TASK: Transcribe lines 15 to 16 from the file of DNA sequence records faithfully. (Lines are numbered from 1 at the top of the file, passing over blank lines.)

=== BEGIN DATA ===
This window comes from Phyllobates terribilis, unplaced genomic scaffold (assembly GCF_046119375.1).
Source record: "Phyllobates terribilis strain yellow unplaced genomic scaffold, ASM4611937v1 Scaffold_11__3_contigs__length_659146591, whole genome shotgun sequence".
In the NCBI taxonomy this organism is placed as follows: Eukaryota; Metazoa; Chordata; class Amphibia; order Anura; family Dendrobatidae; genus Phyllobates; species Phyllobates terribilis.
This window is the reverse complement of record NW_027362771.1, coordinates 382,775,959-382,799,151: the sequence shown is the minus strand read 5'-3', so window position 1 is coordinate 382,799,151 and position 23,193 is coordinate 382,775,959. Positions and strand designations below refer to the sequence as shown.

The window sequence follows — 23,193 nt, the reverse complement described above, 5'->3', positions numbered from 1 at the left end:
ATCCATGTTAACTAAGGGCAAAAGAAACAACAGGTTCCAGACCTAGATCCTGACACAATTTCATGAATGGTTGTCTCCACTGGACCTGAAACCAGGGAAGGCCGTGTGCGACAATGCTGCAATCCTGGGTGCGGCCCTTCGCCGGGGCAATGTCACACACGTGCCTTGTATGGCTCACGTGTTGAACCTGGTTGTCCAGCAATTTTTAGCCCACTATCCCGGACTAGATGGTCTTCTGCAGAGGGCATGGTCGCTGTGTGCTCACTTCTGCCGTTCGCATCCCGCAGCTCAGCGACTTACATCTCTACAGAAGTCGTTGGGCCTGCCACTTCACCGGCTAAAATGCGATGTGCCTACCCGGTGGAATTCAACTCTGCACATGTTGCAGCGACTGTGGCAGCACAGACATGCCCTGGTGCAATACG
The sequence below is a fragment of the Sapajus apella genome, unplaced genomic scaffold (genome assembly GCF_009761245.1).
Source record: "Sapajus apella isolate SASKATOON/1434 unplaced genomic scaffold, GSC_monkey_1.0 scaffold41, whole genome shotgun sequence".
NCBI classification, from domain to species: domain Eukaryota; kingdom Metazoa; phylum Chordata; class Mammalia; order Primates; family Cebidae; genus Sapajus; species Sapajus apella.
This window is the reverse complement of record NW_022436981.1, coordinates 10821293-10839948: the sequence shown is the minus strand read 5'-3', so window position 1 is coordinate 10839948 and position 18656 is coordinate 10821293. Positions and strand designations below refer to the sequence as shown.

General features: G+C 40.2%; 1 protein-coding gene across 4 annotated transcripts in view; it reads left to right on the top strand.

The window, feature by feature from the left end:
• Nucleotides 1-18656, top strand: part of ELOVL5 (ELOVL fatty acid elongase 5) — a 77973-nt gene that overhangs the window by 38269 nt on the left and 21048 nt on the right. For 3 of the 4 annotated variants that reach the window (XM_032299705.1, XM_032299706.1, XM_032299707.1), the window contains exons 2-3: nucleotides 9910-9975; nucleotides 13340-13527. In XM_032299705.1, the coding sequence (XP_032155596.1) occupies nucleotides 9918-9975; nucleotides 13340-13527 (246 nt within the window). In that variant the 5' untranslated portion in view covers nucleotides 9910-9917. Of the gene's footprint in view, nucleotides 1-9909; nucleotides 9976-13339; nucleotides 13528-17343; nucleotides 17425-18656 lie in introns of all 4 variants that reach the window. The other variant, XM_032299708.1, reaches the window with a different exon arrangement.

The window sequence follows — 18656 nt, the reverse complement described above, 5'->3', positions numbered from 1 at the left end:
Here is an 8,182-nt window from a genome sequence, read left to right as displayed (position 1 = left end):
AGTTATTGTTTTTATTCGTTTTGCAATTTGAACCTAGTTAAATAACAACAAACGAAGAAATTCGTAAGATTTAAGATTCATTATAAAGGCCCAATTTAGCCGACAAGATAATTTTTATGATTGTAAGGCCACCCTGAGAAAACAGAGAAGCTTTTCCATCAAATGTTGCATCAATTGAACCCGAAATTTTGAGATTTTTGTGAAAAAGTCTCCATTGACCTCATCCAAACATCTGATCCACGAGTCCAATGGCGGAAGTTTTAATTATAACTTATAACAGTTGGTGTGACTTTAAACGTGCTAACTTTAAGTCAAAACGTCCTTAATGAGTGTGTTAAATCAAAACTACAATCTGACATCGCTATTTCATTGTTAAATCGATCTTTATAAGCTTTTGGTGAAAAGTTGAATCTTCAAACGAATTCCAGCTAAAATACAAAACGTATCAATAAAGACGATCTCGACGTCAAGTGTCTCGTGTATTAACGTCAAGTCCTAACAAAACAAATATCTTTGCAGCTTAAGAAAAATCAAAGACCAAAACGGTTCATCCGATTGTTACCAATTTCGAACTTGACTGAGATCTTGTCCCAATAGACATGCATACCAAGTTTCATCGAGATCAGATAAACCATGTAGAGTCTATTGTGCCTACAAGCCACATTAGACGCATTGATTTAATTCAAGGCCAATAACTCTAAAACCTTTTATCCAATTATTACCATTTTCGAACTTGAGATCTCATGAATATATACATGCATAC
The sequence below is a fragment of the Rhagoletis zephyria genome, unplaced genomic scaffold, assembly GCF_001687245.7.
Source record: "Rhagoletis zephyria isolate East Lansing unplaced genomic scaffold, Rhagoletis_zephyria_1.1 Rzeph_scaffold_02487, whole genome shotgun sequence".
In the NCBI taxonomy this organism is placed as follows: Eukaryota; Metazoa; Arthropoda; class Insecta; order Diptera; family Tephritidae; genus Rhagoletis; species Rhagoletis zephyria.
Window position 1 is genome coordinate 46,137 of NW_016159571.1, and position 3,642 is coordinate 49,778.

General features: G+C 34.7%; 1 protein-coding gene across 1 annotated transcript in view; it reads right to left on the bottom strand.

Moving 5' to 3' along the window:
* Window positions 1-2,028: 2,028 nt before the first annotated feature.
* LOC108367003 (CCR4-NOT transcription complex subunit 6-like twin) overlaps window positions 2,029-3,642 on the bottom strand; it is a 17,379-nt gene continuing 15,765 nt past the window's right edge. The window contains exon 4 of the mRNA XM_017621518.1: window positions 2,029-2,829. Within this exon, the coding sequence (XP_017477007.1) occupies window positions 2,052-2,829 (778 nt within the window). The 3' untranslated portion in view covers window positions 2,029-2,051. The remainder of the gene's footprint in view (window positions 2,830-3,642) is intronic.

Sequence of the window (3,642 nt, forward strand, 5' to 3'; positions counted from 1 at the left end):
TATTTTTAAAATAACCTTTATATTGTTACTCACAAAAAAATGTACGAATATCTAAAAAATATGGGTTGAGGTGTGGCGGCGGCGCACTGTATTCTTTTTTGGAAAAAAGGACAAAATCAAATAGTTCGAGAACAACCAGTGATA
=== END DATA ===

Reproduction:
Here is an 8,182-nt window from a genome sequence, read left to right as displayed (position 1 = left end):
AGTTATTGTTTTTATTCGTTTTGCAATTTGAACCTAGTTAAATAACAACAAACGAAGAAATTCGTAAGATTTAAGATTCATTATAAAGGCCCAATTTAGCCGACAAGATAATTTTTATGATTGTAAGGCCACCCTGAGAAAACAGAGAAGCTTTTCCATCAAATGTTGCATCAATTGAACCCGAAATTTTGAGATTTTTGTGAAAAAGTCTCCATTGACCTCATCCAAACATCTGATCCACGAGTCCAATGGCGGAAGTTTTAATTATAACTTATAACAGTTGGTGTGACTTTAAACGTGCTAACTTTAAGTCAAAACGTCCTTAATGAGTGTGTTAAATCAAAACTACAATCTGACATCGCTATTTCATTGTTAAATCGATCTTTATAAGCTTTTGGTGAAAAGTTGAATCTTCAAACGAATTCCAGCTAAAATACAAAACGTATCAATAAAGACGATCTCGACGTCAAGTGTCTCGTGTATTAACGTCAAGTCCTAACAAAACAAATATCTTTGCAGCTTAAGAAAAATCAAAGACCAAAACGGTTCATCCGATTGTTACCAATTTCGAACTTGACTGAGATCTTGTCCCAATAGACATGCATACCAAGTTTCATCGAGATCAGATAAACCATGTAGAGTCTATTGTGCCTACAAGCCACATTAGACGCATTGATTTAATTCAAGGCCAATAACTCTAAAACCTTTTATCCAATTATTACCATTTTCGAACTTGAGATCTCATGAATATATACATGCATAC